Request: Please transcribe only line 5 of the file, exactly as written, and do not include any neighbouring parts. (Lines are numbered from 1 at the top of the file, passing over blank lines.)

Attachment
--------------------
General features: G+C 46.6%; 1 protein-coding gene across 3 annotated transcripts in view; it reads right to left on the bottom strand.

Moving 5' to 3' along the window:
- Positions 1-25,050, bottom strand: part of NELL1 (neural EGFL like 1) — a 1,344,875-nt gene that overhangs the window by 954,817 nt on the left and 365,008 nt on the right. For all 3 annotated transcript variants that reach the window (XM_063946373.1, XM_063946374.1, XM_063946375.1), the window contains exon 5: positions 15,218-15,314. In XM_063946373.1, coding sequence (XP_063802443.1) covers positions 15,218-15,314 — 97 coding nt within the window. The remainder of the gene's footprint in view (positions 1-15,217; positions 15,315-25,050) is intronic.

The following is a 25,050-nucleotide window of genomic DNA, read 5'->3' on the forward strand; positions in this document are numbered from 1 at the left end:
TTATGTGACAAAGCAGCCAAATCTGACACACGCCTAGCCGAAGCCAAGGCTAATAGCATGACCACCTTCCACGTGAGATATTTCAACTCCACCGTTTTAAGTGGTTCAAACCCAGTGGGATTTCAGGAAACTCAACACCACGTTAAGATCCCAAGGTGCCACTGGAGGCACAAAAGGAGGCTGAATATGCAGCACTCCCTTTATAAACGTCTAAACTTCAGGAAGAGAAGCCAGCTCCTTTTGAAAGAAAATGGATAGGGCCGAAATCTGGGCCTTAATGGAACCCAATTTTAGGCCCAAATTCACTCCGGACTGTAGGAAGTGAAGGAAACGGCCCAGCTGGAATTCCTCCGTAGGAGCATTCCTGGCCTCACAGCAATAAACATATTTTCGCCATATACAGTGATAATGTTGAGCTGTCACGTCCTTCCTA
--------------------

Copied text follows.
TTATGTGACAAAGCAGCCAAATCTGACACACGCCTAGCCGAAGCCAAGGCTAATAGCATGACCACCTTCCACGTGAGATATTTCAACTCCACCGTTTTAAGTGGTTCAAACCCAGTGGGATTTCAGGAAACTCAACACCACGTTAAGATCCCAAGGTGCCACTGGAGGCACAAAAGGAGGCTGAATATGCAGCACTCCCTTTATAAACGTCTAAACTTCAGGAAGAGAAGCCAGCTCCTTTTGAAAGAAAATGGATAGGGCCGAAATCTGGGCCTTAATGGAACCCAATTTTAGGCCCAAATTCACTCCGGACTGTAGGAAGTGAAGGAAACGGCCCAGCTGGAATTCCTCCGTAGGAGCATTCCTGGCCTCACAGCAATAAACATATTTTCGCCATATACAGTGATAATGTTGAGCTGTCACGTCCTTCCTA